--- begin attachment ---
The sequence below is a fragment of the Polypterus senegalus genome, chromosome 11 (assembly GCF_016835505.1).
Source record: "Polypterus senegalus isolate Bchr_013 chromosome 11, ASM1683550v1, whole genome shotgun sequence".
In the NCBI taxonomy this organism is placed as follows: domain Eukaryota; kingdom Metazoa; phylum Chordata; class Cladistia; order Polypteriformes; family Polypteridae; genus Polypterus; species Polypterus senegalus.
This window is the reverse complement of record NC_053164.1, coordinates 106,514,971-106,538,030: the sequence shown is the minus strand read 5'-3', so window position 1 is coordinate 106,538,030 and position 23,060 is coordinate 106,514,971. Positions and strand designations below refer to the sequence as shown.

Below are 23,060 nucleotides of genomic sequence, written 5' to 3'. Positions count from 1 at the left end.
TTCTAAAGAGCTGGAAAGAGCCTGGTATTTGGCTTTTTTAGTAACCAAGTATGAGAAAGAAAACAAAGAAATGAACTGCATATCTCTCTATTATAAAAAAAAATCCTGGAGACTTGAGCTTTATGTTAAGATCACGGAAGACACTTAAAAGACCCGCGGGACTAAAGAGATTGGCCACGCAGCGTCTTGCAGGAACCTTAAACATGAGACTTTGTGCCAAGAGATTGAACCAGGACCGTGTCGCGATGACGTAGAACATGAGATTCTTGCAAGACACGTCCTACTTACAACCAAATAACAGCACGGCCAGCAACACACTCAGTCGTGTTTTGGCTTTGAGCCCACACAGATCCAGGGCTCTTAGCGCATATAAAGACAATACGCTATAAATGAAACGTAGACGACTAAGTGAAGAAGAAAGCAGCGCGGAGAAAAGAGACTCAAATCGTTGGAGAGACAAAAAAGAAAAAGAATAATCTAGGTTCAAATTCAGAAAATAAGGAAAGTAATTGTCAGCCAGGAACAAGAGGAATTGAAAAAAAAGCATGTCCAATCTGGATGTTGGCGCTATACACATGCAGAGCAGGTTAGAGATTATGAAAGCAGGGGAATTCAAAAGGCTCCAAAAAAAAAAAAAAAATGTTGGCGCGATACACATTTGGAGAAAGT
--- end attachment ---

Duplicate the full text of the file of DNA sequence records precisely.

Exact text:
The sequence below is a fragment of the Polypterus senegalus genome, chromosome 11 (assembly GCF_016835505.1).
Source record: "Polypterus senegalus isolate Bchr_013 chromosome 11, ASM1683550v1, whole genome shotgun sequence".
In the NCBI taxonomy this organism is placed as follows: domain Eukaryota; kingdom Metazoa; phylum Chordata; class Cladistia; order Polypteriformes; family Polypteridae; genus Polypterus; species Polypterus senegalus.
This window is the reverse complement of record NC_053164.1, coordinates 106,514,971-106,538,030: the sequence shown is the minus strand read 5'-3', so window position 1 is coordinate 106,538,030 and position 23,060 is coordinate 106,514,971. Positions and strand designations below refer to the sequence as shown.

Below are 23,060 nucleotides of genomic sequence, written 5' to 3'. Positions count from 1 at the left end.
TTCTAAAGAGCTGGAAAGAGCCTGGTATTTGGCTTTTTTAGTAACCAAGTATGAGAAAGAAAACAAAGAAATGAACTGCATATCTCTCTATTATAAAAAAAAATCCTGGAGACTTGAGCTTTATGTTAAGATCACGGAAGACACTTAAAAGACCCGCGGGACTAAAGAGATTGGCCACGCAGCGTCTTGCAGGAACCTTAAACATGAGACTTTGTGCCAAGAGATTGAACCAGGACCGTGTCGCGATGACGTAGAACATGAGATTCTTGCAAGACACGTCCTACTTACAACCAAATAACAGCACGGCCAGCAACACACTCAGTCGTGTTTTGGCTTTGAGCCCACACAGATCCAGGGCTCTTAGCGCATATAAAGACAATACGCTATAAATGAAACGTAGACGACTAAGTGAAGAAGAAAGCAGCGCGGAGAAAAGAGACTCAAATCGTTGGAGAGACAAAAAAGAAAAAGAATAATCTAGGTTCAAATTCAGAAAATAAGGAAAGTAATTGTCAGCCAGGAACAAGAGGAATTGAAAAAAAAGCATGTCCAATCTGGATGTTGGCGCTATACACATGCAGAGCAGGTTAGAGATTATGAAAGCAGGGGAATTCAAAAGGCTCCAAAAAAAAAAAAAAAATGTTGGCGCGATACACATTTGGAGAAAGT